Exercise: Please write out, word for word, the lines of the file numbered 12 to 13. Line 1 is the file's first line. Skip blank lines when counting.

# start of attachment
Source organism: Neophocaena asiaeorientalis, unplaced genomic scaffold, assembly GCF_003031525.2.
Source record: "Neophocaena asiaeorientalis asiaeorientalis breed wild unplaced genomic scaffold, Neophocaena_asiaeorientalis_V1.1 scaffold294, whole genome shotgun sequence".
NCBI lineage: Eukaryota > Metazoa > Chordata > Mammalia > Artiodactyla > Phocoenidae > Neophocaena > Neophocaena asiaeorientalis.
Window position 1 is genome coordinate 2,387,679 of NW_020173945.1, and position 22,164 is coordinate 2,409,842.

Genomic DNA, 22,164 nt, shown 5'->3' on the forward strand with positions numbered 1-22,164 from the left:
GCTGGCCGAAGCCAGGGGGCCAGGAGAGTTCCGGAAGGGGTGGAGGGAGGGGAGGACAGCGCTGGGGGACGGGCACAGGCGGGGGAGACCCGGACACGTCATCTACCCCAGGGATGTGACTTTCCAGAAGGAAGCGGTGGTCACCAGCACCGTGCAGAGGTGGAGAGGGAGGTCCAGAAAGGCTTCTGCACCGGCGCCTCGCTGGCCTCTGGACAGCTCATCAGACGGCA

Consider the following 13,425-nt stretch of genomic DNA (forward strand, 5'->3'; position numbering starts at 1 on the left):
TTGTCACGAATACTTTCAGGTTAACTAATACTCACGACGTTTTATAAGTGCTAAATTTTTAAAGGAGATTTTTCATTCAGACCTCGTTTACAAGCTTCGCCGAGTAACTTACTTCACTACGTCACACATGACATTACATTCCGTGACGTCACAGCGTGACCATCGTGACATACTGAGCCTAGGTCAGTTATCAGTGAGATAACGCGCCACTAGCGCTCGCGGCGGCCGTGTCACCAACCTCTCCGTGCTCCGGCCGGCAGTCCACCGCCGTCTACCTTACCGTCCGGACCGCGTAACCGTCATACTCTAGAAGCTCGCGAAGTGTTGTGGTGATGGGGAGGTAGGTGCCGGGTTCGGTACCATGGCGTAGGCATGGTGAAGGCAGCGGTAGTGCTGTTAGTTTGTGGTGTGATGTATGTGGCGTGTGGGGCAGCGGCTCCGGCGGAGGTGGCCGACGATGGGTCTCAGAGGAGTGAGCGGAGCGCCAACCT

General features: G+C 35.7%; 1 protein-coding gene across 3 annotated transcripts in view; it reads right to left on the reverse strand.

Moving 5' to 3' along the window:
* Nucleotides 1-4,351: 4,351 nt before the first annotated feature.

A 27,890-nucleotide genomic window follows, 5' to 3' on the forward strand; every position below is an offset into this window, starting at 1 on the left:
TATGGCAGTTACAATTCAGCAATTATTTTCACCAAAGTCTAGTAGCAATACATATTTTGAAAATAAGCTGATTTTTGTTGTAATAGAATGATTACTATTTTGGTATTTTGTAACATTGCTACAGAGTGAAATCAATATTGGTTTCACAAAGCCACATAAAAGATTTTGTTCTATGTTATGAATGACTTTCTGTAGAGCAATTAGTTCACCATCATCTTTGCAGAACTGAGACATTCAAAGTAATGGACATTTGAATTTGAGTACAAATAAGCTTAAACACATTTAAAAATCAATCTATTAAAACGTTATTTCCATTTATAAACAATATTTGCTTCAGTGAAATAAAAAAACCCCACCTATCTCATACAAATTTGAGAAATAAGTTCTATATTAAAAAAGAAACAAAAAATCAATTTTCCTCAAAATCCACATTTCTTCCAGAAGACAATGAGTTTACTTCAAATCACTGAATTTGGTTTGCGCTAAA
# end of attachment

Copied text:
A 27,890-nucleotide genomic window follows, 5' to 3' on the forward strand; every position below is an offset into this window, starting at 1 on the left:
TATGGCAGTTACAATTCAGCAATTATTTTCACCAAAGTCTAGTAGCAATACATATTTTGAAAATAAGCTGATTTTTGTTGTAATAGAATGATTACTATTTTGGTATTTTGTAACATTGCTACAGAGTGAAATCAATATTGGTTTCACAAAGCCACATAAAAGATTTTGTTCTATGTTATGAATGACTTTCTGTAGAGCAATTAGTTCACCATCATCTTTGCAGAACTGAGACATTCAAAGTAATGGACATTTGAATTTGAGTACAAATAAGCTTAAACACATTTAAAAATCAATCTATTAAAACGTTATTTCCATTTATAAACAATATTTGCTTCAGTGAAATAAAAAAACCCCACCTATCTCATACAAATTTGAGAAATAAGTTCTATATTAAAAAAGAAACAAAAAATCAATTTTCCTCAAAATCCACATTTCTTCCAGAAGACAATGAGTTTACTTCAAATCACTGAATTTGGTTTGCGCTAAA